If you crossed a V.C. Andrews novel with fashion nonfiction, you would end up with House of Versace, the deliciously trashy story of the ups and extreme downs of the Versace legacy. Gianni Versace, founder of the opulent design house, lived a life of glamour and lavishness until he was murdered on the steps of his home by a crazed fan. It is with this moment that author Deborah Ball (a former Wall Street Journal reporter) begins her narrative. The novel reads like the kind of gossip magazine you pore over in a grocery checkout line: no salacious detail is overlooked, and no family secret left in the dark.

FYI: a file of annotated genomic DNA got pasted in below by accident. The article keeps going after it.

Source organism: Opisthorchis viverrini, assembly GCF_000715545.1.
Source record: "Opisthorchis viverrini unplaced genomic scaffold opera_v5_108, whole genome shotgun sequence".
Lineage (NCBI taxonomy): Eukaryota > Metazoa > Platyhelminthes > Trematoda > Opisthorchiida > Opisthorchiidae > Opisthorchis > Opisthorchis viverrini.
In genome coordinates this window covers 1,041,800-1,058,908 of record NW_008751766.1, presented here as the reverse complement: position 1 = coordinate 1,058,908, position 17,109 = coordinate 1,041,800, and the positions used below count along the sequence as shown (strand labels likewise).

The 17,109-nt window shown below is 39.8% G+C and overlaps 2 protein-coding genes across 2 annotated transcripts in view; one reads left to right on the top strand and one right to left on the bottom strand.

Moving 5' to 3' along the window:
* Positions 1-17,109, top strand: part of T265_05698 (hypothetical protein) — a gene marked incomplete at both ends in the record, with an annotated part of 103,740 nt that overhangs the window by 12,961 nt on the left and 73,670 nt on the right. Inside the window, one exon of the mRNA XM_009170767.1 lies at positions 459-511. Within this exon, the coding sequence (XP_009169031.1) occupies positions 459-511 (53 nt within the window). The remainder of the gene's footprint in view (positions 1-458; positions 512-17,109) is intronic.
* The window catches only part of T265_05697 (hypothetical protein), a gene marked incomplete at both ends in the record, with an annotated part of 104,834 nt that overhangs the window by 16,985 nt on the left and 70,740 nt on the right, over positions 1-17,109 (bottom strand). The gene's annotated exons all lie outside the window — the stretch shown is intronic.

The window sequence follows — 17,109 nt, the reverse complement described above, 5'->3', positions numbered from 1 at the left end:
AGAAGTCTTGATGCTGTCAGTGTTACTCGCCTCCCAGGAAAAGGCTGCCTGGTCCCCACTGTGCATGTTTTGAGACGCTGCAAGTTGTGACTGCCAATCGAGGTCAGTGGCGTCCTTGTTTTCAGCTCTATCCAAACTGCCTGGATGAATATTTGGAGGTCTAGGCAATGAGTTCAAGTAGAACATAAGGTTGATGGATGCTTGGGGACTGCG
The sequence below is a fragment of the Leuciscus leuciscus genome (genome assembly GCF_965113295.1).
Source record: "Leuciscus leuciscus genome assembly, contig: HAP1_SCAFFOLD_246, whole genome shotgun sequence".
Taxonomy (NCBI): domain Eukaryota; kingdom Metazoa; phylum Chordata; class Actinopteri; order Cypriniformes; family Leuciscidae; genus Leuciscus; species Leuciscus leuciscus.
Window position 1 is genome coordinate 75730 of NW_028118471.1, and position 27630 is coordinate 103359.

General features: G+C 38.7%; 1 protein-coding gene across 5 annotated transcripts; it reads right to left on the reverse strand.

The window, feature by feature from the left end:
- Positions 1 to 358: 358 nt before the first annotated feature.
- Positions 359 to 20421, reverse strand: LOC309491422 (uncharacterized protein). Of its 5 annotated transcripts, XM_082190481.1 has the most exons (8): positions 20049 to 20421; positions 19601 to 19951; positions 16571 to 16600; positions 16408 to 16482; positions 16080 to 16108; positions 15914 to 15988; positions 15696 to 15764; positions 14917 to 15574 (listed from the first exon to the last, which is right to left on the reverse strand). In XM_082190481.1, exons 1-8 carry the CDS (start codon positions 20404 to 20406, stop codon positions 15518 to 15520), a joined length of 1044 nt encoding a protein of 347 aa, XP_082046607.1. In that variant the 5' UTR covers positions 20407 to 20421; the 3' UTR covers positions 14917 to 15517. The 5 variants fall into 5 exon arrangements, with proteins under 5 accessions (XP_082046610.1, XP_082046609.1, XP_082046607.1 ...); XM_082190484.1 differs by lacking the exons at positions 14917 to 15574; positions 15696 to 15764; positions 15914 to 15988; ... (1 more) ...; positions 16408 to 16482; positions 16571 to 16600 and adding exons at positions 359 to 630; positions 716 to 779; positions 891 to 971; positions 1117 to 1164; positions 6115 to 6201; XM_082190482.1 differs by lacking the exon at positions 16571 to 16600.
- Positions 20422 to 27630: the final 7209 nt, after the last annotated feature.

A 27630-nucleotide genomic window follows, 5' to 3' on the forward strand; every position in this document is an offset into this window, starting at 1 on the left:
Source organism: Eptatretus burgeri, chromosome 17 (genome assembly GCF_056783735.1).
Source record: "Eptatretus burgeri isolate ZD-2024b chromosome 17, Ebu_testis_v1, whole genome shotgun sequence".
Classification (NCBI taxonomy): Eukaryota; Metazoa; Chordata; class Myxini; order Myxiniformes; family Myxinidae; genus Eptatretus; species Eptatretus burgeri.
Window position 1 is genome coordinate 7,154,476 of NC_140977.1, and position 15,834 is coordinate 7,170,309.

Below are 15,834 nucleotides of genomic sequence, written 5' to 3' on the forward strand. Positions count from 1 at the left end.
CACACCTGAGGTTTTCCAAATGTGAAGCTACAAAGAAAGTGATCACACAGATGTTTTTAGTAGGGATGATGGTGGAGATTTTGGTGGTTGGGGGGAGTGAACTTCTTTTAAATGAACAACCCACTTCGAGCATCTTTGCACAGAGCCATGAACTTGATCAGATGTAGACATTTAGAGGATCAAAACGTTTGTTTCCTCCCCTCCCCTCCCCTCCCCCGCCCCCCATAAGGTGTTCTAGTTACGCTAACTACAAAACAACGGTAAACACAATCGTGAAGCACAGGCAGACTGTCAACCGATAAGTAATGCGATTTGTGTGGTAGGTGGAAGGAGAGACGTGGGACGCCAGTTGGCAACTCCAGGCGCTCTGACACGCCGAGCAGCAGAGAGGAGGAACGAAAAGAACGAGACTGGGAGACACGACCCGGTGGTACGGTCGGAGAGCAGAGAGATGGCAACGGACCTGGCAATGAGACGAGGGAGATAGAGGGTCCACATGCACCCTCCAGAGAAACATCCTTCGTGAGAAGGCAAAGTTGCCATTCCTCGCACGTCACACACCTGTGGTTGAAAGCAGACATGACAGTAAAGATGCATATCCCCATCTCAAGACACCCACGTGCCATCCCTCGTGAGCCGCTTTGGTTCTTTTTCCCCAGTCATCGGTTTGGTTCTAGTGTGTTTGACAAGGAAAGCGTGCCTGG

Chapters are in-depth and meticulously researched. While, of course, we delve deep into the early childhood of Gianni, older brother Santo and diva-in-her-own-right Donatella, pages upon pages are also dedicated to detailing the background of the celebrities that get introduced. Armani, Campbell, Donatella’s husband, Paul Beck, Gianni’s lover, Antonio D’Amico, and eventually Gianni’s murderer, Andrew Cunanan, are each given a proper biography before being woven into our tragic hero’s timeline.